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(ARCHIVE) Vol. XXI No. 19, January 15-31, 2012
Neglect threatening QMC building
By A Special Correspondent

Historic Queen Mary's College, which in the early part of the last decade saw its campus saved from being made over for a new Government Secretariat, may lose all of its heritage buildings anyway. It is learnt that almost all the buildings are under the threat of demolition, in order to make way for new buildings. If this is the truth, then it is a colossal tragedy in the offing, for the campus housing some fine heritage buildings is listed under Grade 1 in the Justice Padmanabhan Committee Report.

Poorly maintained buildings and gardens reflect a shocking picture of neglect in what was once a great college. Queen Mary's, begun as the Madras College for Women in 1914, is the first college for women in the city. Its campus, put together from then till the 1920s, has buildings representative of the last phase of Classical architecture in the city.

Of course, the campus has long lost its oldest building – Capper House. Arguably the oldest structure on the beach, for it dated to the 1800s, the building had been made over to QMC as its first home. This building was neglected and after a part of it collapsed in the 1990s, the rest of it was demolished to make way for the new Kalaignar Maligai. Now it is learnt that all the remaining buildings, Beach House, the Military Bungalow (Sankara Iyer's bungalow), Stone House, Pentland House and Jeypore House, all of which are in a bad state of maintenance, will be soon brought down.

Beach House and the Military Bungalow have already been cordoned off and emptied. The former was the residence of Sir Subramania Iyer, one of the first Indians to be elevated to the Bench of the Madras High Court. He also acted as Chief Justice three times before retiring in 1907. An ardent Theosophist, he supported Annie Besant in her Home Rule Movement. In 1914, he wrote a letter to the President of the United States of America, asking for that country to make the freedom of India a pre-condition for any assistance to Britain in the Great War. A great controversy broke over this with the Establishment considering his act to be seditious. Subramania Iyer preferred to return his knighthood in protest. His statue is outside the Senate House. It is this great man's residence that is now sought to be demolished.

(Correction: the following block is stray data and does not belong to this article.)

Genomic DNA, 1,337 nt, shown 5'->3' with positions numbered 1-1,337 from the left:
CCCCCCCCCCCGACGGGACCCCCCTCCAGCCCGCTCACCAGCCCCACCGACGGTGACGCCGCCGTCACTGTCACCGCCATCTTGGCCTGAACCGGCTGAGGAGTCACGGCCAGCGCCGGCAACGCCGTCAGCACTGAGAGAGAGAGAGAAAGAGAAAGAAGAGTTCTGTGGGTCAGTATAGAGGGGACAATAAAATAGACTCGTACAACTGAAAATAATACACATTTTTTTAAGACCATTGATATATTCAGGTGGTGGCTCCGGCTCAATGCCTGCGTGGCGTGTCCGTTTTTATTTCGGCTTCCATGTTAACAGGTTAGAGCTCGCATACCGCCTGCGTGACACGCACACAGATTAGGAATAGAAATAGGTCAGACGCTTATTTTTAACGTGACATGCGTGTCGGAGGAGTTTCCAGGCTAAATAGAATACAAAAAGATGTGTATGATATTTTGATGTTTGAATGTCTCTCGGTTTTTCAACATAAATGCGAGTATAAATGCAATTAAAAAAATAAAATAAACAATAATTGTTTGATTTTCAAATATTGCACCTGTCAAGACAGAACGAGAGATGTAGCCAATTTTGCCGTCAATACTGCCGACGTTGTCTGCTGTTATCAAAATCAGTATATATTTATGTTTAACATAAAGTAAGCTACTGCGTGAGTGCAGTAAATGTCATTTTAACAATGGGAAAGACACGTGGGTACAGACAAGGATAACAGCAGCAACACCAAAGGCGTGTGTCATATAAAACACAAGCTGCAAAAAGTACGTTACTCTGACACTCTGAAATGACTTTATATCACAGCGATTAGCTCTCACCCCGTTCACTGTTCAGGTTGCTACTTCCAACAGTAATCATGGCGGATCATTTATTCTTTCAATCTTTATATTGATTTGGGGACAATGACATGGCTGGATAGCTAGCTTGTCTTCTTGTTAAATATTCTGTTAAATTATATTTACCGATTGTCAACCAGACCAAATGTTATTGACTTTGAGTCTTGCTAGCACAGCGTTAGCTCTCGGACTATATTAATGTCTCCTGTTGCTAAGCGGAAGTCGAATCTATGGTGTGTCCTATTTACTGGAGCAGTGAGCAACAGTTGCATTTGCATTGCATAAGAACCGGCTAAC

QMC's buildings are all victims of having been allowed to go to seed. It has therefore become very easy to now press for demolition under the claim that the buildings are unsafe. What is overlooked is no heritage building is really worthy of demolition.

There has to be a will to restore and maintain them, which is what is sadly lacking in the case of this institution. To what purpose then the protest against demolition and building of a Secretariat a few years ago? Was it only to permit demolition of everything else later?

The world over, we have instances of colleges and universities protecting their heritage buildings. But QMC is obviously keen to start a new trend.

Also see: Walking about with Sriram V.

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In this Issue

Is conservation on right track?
Neglect threatening QMC building
Beach, bins & beauty
Krishnan entertains off the court
In the Fort & outside...
Walking about with
Sriram V.
Collecting our memories
'Curdrice cricket'
Dennis no 'menace' in Madras
Inspiring a crop of chess champions
Changing times
Fly away with them...
Children's focus during Madras Week

Our Regulars

Short 'N' Snappy
Our Readers Write
Quizzin' with Ram'nan


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